Monday Sept 7
A week has gone by and so much has changed. Looking at the last entry, I can hardly believe that was only seven days ago.
Mom began to deteriorate, sleeping way too soundly again. Her heart rate was dropping into the 20s. Hunky doc ordered a culture of her toes and said when it came back on Monday (today) that if it was clear, he could do an “emergency pacemaker” and then the cardiologists would have to finish the job. He kept saying that Mom was determined and still had a brain, and that made her a good candidate, even if she was 90.
In the meantime, my first cousin, once removed (yeah kids, it’s a real measure!) his wife and daughter came up from Houston to visit. The significant issue here is that his wife, Kathy, is a cardiac ICU nurse and knows what she is doing. We had been talking regularly and she gave me advice and consultation from the beginning. Having her there during this weekend was good. She talked to hunky doc and approved of him and his plan. That took a big load off my mind. Then they left to return to Houston.
For the last few nights, Mom had been moaning and complaining in her sleep so loudly that I didn’t sleep at all. Kathy took one look at me and told me to go home, she would stay with her. When I came back, she told me she didn’t know how I did it. Last night after they left, I sat next to her bed and really made the decision that if they weren’t going to make her better, I wanted to take her home for as long as I could.
During the night, she suddenly started gasping and arching her back. I pressing the call button and told the aide what was happening. She said that she would tell the nurse, and I heard nothing. She did it again. Nothing. I thought it must be nothing, because they were watching the heart monitor in the nurses station. When the meds arrived, they asked her if she would take her pills. She moaned no and they left. Then another nurse arrived and asked if she could put Mom’s eye drops in, she moaned and said no and I said NO, because they were EAR drops, hydrogen peroxide based. That would have been a disaster. I spent the rest of the night worrying that Mom wasn’t getting her magnesium which is what keeps her heart pumping regularly.
Morning shift came, she wanted out of bed so they moved her into a chair. Suddenly she started the gasping and arching, and then her head dropped. There were nurses all over, shaking and calling her name. She had had another torshads episode. They forcefully told me I needed to make up my mind about the “Do Not Resuscitate” order. I told then not to do it, because I knew that they would break her frail old body with the hammering and shocking. They moved her into the bed and a few minutes later she did it again. This time they turned to me and told me she was gone. I was in shock. I couldn’t believe it. A minute later she moved her head and was back. They called the doc, he ordered a giant push of IV magnesium, and while he was there she did it again, and after lots of activity, he turned to me and told me he was sorry. But then she recovered again. He told me that if we were going to do it, now was the time. That she was obviously determined to stay alive and he was going to honor that.
In the meantime, I called Marian and told her I needed her and she was there sooner than dressing and driving 15 miles should have taken her. We watched, and cried and waited and talked.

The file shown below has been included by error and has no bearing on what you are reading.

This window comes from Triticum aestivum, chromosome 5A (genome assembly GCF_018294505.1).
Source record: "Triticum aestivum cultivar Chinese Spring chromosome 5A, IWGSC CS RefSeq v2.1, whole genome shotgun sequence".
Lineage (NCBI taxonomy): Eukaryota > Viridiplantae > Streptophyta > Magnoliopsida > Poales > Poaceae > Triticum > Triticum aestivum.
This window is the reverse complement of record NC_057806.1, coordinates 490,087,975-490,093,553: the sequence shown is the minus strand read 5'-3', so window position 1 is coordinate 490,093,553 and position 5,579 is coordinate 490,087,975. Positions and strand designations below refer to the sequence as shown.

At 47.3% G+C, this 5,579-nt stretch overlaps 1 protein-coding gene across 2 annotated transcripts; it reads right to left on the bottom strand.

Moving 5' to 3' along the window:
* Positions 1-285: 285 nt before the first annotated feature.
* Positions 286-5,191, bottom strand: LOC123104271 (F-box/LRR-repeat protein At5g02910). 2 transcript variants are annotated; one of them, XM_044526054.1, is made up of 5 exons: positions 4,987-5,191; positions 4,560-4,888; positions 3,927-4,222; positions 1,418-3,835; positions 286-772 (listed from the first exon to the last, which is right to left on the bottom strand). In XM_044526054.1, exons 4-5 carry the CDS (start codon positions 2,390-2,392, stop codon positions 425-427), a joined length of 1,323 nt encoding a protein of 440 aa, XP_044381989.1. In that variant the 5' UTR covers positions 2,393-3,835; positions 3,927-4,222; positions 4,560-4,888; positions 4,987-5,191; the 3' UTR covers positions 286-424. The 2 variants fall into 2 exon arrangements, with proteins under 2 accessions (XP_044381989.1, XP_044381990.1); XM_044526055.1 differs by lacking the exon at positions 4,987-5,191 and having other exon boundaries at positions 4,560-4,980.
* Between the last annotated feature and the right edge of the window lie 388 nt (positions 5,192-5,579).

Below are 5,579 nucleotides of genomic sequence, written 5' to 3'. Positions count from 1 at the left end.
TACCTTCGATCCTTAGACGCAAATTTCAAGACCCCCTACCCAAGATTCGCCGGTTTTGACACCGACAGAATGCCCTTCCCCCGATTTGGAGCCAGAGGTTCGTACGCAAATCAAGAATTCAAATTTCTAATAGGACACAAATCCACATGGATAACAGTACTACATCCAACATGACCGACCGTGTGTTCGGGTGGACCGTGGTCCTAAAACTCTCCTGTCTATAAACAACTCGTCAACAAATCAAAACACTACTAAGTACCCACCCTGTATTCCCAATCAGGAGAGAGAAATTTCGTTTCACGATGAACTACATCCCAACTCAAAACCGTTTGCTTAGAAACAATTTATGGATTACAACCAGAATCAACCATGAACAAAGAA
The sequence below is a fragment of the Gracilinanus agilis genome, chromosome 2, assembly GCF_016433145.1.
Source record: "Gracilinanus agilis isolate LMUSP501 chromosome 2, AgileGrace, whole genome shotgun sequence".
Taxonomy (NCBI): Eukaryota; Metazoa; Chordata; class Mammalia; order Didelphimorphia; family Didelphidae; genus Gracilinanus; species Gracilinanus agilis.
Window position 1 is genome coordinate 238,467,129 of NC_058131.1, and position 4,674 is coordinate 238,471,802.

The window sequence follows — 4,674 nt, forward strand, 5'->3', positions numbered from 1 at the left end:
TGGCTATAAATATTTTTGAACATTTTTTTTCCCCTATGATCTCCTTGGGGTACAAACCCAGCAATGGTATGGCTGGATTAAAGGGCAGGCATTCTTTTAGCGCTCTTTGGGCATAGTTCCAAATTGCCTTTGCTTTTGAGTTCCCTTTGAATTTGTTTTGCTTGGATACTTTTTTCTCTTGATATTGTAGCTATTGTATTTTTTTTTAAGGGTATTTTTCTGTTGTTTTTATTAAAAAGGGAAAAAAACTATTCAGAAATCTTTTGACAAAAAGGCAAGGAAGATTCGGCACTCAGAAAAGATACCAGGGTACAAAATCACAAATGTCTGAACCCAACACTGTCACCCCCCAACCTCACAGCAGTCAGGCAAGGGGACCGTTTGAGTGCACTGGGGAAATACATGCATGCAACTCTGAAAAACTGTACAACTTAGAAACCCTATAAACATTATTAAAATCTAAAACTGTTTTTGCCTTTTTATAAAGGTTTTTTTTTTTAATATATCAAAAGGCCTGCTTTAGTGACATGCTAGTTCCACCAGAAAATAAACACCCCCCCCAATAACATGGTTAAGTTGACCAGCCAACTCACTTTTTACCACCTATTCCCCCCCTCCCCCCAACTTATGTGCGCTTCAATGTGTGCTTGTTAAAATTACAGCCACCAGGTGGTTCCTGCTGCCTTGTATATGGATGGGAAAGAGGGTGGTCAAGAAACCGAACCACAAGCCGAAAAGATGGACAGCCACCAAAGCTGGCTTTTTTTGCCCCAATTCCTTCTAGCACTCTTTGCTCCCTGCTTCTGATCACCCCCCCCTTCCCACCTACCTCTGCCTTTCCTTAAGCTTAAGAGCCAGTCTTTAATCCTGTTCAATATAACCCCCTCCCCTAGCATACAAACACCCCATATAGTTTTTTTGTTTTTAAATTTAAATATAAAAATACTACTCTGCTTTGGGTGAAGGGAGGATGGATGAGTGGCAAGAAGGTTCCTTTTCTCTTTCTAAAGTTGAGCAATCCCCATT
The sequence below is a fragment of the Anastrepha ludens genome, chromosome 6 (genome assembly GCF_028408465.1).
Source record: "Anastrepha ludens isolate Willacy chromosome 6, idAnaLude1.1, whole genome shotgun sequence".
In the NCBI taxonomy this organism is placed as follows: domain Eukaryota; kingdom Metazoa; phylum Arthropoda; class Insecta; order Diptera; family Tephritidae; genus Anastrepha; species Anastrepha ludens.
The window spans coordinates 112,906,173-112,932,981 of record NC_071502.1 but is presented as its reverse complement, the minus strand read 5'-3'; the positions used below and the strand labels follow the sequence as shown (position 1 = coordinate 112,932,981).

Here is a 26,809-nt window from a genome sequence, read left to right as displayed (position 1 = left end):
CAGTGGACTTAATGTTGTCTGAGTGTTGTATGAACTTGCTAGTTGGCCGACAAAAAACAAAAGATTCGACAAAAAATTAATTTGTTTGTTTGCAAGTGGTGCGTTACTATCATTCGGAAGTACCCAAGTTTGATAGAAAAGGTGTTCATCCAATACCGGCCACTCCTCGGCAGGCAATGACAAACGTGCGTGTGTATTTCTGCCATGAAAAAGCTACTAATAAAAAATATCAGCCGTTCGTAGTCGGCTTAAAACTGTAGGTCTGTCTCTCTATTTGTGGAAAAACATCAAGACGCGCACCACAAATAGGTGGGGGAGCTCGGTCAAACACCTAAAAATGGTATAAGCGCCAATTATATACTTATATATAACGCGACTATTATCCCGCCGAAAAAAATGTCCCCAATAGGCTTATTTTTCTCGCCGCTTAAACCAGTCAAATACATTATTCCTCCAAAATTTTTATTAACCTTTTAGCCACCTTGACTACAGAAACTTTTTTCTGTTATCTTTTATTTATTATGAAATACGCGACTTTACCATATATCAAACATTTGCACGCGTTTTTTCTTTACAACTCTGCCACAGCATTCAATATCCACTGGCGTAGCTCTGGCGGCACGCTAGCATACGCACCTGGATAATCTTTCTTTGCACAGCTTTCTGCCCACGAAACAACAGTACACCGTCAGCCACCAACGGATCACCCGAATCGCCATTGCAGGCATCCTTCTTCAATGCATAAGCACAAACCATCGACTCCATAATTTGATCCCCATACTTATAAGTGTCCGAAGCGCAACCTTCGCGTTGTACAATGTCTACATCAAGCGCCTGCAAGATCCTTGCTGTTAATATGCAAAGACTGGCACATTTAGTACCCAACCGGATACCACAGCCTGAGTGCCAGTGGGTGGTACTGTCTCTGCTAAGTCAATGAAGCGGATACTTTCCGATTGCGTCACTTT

Hours and hours later (not really but it seemed like it) he came in with the pacemaker kit, explained that there was a question about the pacemaker itself but he was going to go ahead, because he could hear it working, even if the sensing dial wasn’t registering. He thought perhaps the sensor didn’t work until it was hooked up, but the owner’s manual didn’t say that. The nurse, Donna, told me he was really good at this, and I chose to believe her.
So there in her room, hunky doc and wonderful nurse Donna put in the pacemaker. He threaded the lead into the heart and hooked everything up and her heartbeat climbed steadily to 75 beats a minute. He had called the X-ray lady in from her holiday festivities and she waited in the hall until he called her in to X-ray her chest. The lead was in too far and coiled. So he adjusted, she X-rayed, better but not exactly where he wanted it. He adjusted, she X-rayed and this time it was just right. He sutured her up and there it was. As we watched, she went from pale to healthy looking, her lips rosied up, and she stopped moaning. Hunky doc talked to her the whole time, and asked her questions. He told her she was looking good, pointed to the monitor, and asked if she saw what her heart rate was. She looked and said “75”. We cheered. He watched her a bit longer and then climbed into his silver SUV and rode off into the sunset.
The nurses and aides descended on the room and told us she was going to the ICU room, and suddenly everything was moved. Every time I said anything, she would wake up and look for me. I told Marian that maybe this was the time to go home and do the cat/shower thing so she would sleep and when I came back I would be ready for transport to wherever. She walked me to the car and told me to stay home and sleep, she would stay there for the night. I accepted. I am so tired. But when I tried to take an afternoon nap, I started crying so I got up and worked and watched recorded 30 Rock episodes in hope that I would doze off. Didn’t work, so here is the very long tale of my labor day. Sigh.